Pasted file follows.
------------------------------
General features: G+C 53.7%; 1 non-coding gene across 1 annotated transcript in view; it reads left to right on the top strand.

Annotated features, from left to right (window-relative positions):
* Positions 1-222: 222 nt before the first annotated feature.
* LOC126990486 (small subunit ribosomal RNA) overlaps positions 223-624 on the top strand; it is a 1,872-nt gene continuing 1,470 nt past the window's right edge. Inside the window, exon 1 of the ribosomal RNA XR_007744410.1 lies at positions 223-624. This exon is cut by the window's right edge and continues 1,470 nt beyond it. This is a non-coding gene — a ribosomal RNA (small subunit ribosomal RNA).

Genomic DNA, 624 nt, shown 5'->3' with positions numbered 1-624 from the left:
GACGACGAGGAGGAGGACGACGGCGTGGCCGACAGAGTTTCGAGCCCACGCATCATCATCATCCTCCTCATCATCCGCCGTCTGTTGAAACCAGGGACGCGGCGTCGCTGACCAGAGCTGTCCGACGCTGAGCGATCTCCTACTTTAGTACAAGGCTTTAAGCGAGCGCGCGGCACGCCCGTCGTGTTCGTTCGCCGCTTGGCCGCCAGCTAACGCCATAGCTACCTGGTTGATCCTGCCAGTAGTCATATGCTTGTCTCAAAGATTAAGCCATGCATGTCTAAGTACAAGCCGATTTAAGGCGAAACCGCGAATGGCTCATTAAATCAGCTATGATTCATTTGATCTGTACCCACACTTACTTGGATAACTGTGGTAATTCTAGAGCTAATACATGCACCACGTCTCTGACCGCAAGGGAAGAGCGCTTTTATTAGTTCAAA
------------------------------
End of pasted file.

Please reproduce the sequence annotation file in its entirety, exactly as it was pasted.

General features: G+C 53.7%; 1 non-coding gene across 1 annotated transcript in view; it reads left to right on the top strand.

Annotated features, from left to right (window-relative positions):
* Positions 1-222: 222 nt before the first annotated feature.
* LOC126990486 (small subunit ribosomal RNA) overlaps positions 223-624 on the top strand; it is a 1,872-nt gene continuing 1,470 nt past the window's right edge. Inside the window, exon 1 of the ribosomal RNA XR_007744410.1 lies at positions 223-624. This exon is cut by the window's right edge and continues 1,470 nt beyond it. This is a non-coding gene — a ribosomal RNA (small subunit ribosomal RNA).

Genomic DNA, 624 nt, shown 5'->3' with positions numbered 1-624 from the left:
GACGACGAGGAGGAGGACGACGGCGTGGCCGACAGAGTTTCGAGCCCACGCATCATCATCATCCTCCTCATCATCCGCCGTCTGTTGAAACCAGGGACGCGGCGTCGCTGACCAGAGCTGTCCGACGCTGAGCGATCTCCTACTTTAGTACAAGGCTTTAAGCGAGCGCGCGGCACGCCCGTCGTGTTCGTTCGCCGCTTGGCCGCCAGCTAACGCCATAGCTACCTGGTTGATCCTGCCAGTAGTCATATGCTTGTCTCAAAGATTAAGCCATGCATGTCTAAGTACAAGCCGATTTAAGGCGAAACCGCGAATGGCTCATTAAATCAGCTATGATTCATTTGATCTGTACCCACACTTACTTGGATAACTGTGGTAATTCTAGAGCTAATACATGCACCACGTCTCTGACCGCAAGGGAAGAGCGCTTTTATTAGTTCAAA